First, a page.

Tu Bishvat, “The New Year of the Trees,” symbolizes the fruit of the spiritual work, growth. On the first stage of our spiritual path we turn the egoistic intention Lo Lishma into an altruistic intention Lishma, bestowal for the sake of bestowal. Once a person acquires the property of Bina, he becomes a “tree of the field.”
Then a person moves to the stage of receiving for the sake of bestowal, and the barren tree of the field starts bearing fruit. This is a result of a person’s work, of his degree. Now, he uses his “tree” to grow fruit, fill the souls, and he relates to them as the source of bestowal, like the Creator. This way the person becomes equal to the Creator and completes the correction.
We Kabbalists see the completion of man’s entire work in Tu Bishvat. Overall, all holidays have dual roles: They embody a certain part of our path, and at the same time they contain a certain element in them that symbolizes its completion.
Passover, the celebration of the exit from Egypt, signifies what we already see, how we abandon egoism, and why. After all, it is impossible to leave it without knowing the purpose. Shavuot, the holiday of the giving of the Torah, is also more than the acquisition of the means of correction: We know why we receive it. Rosh Hashanah, the Jewish New Year, is the beginning of all the changes, and the final goal is already planted in the initial plan. The Day of Atonement, Yom Kippur, once again reminds us why we go through the chain of corrections. The same applies to Chanukah and Purim.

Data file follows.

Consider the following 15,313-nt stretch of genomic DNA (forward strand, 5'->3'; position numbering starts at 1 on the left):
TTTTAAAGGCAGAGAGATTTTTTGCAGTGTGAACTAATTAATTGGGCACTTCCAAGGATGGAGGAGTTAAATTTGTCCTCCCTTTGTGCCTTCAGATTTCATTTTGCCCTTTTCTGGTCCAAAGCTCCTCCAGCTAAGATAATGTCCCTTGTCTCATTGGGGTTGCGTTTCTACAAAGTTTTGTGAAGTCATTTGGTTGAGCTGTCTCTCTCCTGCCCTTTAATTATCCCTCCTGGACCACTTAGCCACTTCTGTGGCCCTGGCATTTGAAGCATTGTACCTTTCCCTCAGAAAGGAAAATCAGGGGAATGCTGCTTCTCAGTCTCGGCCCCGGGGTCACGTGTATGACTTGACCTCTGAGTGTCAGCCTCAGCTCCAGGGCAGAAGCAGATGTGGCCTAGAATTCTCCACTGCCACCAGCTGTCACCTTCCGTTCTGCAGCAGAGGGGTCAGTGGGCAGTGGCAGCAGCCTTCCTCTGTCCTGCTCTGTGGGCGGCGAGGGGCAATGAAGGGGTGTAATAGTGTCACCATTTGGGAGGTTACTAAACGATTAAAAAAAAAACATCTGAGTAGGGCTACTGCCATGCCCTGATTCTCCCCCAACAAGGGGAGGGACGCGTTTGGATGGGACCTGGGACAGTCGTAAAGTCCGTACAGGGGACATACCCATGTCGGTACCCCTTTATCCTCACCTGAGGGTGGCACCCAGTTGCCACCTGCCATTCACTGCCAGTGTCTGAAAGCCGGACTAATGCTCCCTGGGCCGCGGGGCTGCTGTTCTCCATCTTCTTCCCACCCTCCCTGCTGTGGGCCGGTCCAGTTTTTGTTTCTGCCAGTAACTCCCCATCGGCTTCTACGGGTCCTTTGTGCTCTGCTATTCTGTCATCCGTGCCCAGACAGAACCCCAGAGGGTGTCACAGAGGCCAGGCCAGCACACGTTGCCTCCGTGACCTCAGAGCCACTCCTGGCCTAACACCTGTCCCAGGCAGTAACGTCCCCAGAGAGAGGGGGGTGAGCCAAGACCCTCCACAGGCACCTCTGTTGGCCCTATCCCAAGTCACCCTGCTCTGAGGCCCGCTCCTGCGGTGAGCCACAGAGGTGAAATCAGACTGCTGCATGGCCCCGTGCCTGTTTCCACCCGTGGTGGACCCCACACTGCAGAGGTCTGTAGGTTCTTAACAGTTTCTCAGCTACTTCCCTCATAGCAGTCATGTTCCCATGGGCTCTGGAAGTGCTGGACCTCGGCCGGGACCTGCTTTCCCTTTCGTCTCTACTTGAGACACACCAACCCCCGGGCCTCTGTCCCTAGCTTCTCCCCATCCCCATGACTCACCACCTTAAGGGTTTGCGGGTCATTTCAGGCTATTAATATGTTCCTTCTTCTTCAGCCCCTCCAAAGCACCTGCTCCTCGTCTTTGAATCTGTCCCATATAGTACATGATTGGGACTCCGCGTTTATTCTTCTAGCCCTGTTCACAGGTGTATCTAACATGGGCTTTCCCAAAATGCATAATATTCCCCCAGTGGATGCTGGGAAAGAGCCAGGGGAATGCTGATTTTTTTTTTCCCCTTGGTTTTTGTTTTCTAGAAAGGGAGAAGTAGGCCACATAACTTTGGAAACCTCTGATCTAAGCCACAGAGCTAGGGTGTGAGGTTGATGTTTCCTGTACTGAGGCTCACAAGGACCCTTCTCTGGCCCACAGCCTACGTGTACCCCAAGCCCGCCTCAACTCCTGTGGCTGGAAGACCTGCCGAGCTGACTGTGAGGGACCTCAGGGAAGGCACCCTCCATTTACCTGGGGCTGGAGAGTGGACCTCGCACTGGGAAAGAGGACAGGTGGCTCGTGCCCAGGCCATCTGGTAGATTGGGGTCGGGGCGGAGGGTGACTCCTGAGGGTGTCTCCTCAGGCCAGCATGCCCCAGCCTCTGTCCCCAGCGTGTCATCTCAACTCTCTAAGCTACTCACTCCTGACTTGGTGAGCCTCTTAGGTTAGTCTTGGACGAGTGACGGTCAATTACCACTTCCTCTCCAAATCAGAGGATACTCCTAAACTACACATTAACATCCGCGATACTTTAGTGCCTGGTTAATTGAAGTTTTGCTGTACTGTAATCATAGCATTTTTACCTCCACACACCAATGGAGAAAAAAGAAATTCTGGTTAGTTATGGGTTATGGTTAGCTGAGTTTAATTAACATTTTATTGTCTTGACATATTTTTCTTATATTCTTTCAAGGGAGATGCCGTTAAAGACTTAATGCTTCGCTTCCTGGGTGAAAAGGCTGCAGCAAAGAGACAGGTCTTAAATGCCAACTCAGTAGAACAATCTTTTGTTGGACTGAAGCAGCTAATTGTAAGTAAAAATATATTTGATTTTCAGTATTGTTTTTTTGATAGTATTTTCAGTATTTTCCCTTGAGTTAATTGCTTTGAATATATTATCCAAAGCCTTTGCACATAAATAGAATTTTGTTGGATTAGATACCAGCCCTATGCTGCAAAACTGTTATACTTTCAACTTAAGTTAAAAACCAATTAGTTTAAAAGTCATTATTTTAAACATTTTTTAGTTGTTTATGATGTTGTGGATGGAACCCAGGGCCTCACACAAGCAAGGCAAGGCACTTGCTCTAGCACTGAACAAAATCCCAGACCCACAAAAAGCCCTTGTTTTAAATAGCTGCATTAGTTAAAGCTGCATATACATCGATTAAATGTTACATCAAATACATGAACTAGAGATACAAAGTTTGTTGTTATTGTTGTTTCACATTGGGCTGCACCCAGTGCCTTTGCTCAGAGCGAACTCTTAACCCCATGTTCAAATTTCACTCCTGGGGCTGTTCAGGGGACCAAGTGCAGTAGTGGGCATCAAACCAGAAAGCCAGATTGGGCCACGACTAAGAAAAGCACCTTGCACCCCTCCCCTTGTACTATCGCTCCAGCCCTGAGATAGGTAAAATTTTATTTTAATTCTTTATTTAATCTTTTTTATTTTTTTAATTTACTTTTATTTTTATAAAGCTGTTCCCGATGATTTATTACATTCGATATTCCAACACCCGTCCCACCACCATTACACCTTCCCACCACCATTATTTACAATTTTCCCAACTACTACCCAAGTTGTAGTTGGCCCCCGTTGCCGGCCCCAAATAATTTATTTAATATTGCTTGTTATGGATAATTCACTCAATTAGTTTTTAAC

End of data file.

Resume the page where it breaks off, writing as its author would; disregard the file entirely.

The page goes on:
All these customs of our world symbolize the stages, milestones on the path of our spiritual correction. That is where they come from.
They do not seem to be special. On Tu Bishvat we eat fruit and sweets—what a weak hint! Purim also looks more like a children’s holiday. But in reality, these are the most important holidays, and their outcomes are the most convincing. This is because they refer to the results, the fruit of our efforts.
Purim represents the final correction, the end of the path. Then both forces, the positive and the negative, support one another and participate in attaining the final goal. Tu Bishvat also symbolizes the ripening of the fruit, and the difference between them is in the level of perception. The field tree is the vegetative level, while Purim is higher degrees.
From the 1st part of the Daily Kabbalah Lesson 1/21/2011, “Because Man Is the Tree of the Field”